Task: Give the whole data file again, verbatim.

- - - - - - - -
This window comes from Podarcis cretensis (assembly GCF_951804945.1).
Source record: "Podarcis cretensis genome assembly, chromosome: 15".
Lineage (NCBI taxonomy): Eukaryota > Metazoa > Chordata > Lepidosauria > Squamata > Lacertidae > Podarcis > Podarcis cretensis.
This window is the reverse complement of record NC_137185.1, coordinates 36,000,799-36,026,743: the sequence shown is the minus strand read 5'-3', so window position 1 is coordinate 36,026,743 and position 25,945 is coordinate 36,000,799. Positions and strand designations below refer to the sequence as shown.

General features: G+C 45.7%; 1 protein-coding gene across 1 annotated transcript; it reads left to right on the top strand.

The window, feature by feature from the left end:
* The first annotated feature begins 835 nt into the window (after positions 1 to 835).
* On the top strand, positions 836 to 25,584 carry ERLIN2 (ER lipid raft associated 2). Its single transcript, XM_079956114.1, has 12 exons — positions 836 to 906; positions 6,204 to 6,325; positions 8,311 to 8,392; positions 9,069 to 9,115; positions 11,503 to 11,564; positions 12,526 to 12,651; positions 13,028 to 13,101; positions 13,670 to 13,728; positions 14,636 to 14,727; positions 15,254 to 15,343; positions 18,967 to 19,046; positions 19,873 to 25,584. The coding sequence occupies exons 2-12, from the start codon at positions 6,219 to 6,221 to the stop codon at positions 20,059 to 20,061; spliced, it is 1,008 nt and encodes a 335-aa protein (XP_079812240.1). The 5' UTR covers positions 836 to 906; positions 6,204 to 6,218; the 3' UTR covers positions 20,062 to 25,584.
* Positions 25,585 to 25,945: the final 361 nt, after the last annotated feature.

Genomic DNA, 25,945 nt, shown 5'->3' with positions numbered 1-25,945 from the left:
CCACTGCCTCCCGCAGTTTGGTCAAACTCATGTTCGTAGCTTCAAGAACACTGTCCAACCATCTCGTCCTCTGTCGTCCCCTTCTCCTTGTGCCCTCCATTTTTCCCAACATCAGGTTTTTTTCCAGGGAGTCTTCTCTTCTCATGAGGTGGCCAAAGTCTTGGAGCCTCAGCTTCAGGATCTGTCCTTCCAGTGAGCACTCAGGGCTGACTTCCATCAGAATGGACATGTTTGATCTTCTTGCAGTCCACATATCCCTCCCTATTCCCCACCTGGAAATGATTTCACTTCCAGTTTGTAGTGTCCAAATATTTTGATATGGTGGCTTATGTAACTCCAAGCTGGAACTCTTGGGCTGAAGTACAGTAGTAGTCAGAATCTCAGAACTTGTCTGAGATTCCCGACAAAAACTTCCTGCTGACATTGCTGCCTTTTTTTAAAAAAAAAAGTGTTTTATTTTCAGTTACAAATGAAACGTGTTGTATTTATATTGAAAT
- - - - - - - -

This window comes from Podarcis cretensis (assembly GCF_951804945.1).
Source record: "Podarcis cretensis genome assembly, chromosome: 15".
Lineage (NCBI taxonomy): Eukaryota > Metazoa > Chordata > Lepidosauria > Squamata > Lacertidae > Podarcis > Podarcis cretensis.
This window is the reverse complement of record NC_137185.1, coordinates 36,000,799-36,026,743: the sequence shown is the minus strand read 5'-3', so window position 1 is coordinate 36,026,743 and position 25,945 is coordinate 36,000,799. Positions and strand designations below refer to the sequence as shown.

General features: G+C 45.7%; 1 protein-coding gene across 1 annotated transcript; it reads left to right on the top strand.

The window, feature by feature from the left end:
* The first annotated feature begins 835 nt into the window (after positions 1 to 835).
* On the top strand, positions 836 to 25,584 carry ERLIN2 (ER lipid raft associated 2). Its single transcript, XM_079956114.1, has 12 exons — positions 836 to 906; positions 6,204 to 6,325; positions 8,311 to 8,392; positions 9,069 to 9,115; positions 11,503 to 11,564; positions 12,526 to 12,651; positions 13,028 to 13,101; positions 13,670 to 13,728; positions 14,636 to 14,727; positions 15,254 to 15,343; positions 18,967 to 19,046; positions 19,873 to 25,584. The coding sequence occupies exons 2-12, from the start codon at positions 6,219 to 6,221 to the stop codon at positions 20,059 to 20,061; spliced, it is 1,008 nt and encodes a 335-aa protein (XP_079812240.1). The 5' UTR covers positions 836 to 906; positions 6,204 to 6,218; the 3' UTR covers positions 20,062 to 25,584.
* Positions 25,585 to 25,945: the final 361 nt, after the last annotated feature.

Genomic DNA, 25,945 nt, shown 5'->3' with positions numbered 1-25,945 from the left:
CCACTGCCTCCCGCAGTTTGGTCAAACTCATGTTCGTAGCTTCAAGAACACTGTCCAACCATCTCGTCCTCTGTCGTCCCCTTCTCCTTGTGCCCTCCATTTTTCCCAACATCAGGTTTTTTTCCAGGGAGTCTTCTCTTCTCATGAGGTGGCCAAAGTCTTGGAGCCTCAGCTTCAGGATCTGTCCTTCCAGTGAGCACTCAGGGCTGACTTCCATCAGAATGGACATGTTTGATCTTCTTGCAGTCCACATATCCCTCCCTATTCCCCACCTGGAAATGATTTCACTTCCAGTTTGTAGTGTCCAAATATTTTGATATGGTGGCTTATGTAACTCCAAGCTGGAACTCTTGGGCTGAAGTACAGTAGTAGTCAGAATCTCAGAACTTGTCTGAGATTCCCGACAAAAACTTCCTGCTGACATTGCTGCCTTTTTTTAAAAAAAAAAGTGTTTTATTTTCAGTTACAAATGAAACGTGTTGTATTTATATTGAAAT